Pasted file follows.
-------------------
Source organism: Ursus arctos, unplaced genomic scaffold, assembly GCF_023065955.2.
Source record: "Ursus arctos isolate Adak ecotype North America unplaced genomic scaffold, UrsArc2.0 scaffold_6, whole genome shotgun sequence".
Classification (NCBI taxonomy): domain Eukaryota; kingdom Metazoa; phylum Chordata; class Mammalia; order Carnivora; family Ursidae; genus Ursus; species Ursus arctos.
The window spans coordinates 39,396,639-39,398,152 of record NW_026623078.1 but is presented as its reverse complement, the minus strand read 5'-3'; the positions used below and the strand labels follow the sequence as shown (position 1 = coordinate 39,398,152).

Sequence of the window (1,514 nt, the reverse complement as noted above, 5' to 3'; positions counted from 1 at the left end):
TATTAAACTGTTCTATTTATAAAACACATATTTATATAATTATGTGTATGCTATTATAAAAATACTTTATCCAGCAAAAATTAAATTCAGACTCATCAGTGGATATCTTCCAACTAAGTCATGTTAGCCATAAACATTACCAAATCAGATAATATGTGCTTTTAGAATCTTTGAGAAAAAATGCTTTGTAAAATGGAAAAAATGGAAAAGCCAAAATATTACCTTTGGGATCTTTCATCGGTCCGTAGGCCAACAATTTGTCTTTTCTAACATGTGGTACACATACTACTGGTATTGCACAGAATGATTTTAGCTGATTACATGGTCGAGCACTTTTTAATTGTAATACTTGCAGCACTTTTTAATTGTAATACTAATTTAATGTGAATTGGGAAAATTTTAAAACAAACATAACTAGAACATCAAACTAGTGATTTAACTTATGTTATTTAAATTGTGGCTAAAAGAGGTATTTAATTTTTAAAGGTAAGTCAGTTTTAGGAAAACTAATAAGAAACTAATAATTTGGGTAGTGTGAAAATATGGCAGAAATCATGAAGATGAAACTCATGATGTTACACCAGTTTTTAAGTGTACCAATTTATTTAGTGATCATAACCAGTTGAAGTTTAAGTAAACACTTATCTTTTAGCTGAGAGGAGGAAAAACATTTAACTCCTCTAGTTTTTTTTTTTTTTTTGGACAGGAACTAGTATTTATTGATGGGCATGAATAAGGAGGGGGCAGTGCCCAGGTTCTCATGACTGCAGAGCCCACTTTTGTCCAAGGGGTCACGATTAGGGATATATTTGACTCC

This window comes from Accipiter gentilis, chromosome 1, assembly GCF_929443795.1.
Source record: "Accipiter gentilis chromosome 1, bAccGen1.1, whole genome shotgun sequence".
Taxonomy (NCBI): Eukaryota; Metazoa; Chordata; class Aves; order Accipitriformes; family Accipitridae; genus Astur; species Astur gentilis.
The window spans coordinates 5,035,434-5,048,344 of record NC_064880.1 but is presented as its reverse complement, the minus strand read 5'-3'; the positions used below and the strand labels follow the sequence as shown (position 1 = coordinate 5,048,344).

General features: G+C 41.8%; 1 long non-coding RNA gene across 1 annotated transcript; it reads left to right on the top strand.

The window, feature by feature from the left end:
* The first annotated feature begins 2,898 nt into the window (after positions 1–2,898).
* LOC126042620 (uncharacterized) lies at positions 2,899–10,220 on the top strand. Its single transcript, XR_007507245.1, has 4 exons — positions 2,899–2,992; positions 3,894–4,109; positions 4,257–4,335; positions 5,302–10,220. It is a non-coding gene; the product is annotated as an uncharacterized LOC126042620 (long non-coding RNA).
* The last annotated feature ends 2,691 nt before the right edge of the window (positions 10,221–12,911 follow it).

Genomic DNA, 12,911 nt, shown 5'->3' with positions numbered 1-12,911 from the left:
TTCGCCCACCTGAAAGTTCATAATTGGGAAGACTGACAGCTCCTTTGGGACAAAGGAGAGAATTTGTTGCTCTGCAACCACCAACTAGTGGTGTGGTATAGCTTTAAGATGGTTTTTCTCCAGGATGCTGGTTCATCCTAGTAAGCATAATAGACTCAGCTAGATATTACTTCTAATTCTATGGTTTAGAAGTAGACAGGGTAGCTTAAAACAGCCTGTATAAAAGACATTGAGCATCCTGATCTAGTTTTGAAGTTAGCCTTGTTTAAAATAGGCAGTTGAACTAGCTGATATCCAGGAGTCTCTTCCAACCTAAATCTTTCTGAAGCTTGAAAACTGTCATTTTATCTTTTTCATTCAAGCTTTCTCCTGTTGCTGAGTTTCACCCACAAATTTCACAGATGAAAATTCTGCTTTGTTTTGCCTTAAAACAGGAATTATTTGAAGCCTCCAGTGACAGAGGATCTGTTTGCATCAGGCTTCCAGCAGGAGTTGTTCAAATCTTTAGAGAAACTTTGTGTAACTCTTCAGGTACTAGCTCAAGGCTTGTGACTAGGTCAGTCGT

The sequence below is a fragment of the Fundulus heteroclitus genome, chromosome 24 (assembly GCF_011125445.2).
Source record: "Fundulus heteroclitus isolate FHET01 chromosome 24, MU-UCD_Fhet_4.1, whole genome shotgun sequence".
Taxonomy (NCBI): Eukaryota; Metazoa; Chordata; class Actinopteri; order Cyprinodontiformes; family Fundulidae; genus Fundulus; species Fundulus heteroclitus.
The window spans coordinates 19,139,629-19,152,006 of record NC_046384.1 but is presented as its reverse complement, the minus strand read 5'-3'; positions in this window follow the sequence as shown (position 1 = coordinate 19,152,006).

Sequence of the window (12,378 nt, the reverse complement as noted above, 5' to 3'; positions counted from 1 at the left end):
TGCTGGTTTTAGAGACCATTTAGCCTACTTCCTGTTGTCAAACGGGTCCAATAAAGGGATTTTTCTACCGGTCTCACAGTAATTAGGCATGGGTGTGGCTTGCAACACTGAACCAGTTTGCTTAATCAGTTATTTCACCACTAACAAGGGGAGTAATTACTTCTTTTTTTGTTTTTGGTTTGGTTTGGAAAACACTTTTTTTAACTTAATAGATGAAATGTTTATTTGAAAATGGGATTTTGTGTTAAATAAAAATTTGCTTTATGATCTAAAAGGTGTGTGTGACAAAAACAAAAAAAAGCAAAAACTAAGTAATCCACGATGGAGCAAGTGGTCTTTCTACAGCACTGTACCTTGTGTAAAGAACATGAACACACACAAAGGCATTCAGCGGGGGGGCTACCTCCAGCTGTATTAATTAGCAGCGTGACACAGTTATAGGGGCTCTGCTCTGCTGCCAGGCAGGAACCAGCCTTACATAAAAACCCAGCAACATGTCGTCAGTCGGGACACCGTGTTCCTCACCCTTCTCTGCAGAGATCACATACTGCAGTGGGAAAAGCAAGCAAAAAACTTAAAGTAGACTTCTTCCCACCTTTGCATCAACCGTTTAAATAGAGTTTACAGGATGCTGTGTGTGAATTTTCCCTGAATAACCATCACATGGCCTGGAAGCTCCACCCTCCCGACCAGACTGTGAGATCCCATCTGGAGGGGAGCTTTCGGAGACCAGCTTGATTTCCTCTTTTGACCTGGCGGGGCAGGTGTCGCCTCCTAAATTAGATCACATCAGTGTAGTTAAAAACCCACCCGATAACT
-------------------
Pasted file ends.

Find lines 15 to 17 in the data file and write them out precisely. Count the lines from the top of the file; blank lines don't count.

* The last annotated feature ends 2,691 nt before the right edge of the window (positions 10,221–12,911 follow it).

Genomic DNA, 12,911 nt, shown 5'->3' with positions numbered 1-12,911 from the left:
TTCGCCCACCTGAAAGTTCATAATTGGGAAGACTGACAGCTCCTTTGGGACAAAGGAGAGAATTTGTTGCTCTGCAACCACCAACTAGTGGTGTGGTATAGCTTTAAGATGGTTTTTCTCCAGGATGCTGGTTCATCCTAGTAAGCATAATAGACTCAGCTAGATATTACTTCTAATTCTATGGTTTAGAAGTAGACAGGGTAGCTTAAAACAGCCTGTATAAAAGACATTGAGCATCCTGATCTAGTTTTGAAGTTAGCCTTGTTTAAAATAGGCAGTTGAACTAGCTGATATCCAGGAGTCTCTTCCAACCTAAATCTTTCTGAAGCTTGAAAACTGTCATTTTATCTTTTTCATTCAAGCTTTCTCCTGTTGCTGAGTTTCACCCACAAATTTCACAGATGAAAATTCTGCTTTGTTTTGCCTTAAAACAGGAATTATTTGAAGCCTCCAGTGACAGAGGATCTGTTTGCATCAGGCTTCCAGCAGGAGTTGTTCAAATCTTTAGAGAAACTTTGTGTAACTCTTCAGGTACTAGCTCAAGGCTTGTGACTAGGTCAGTCGT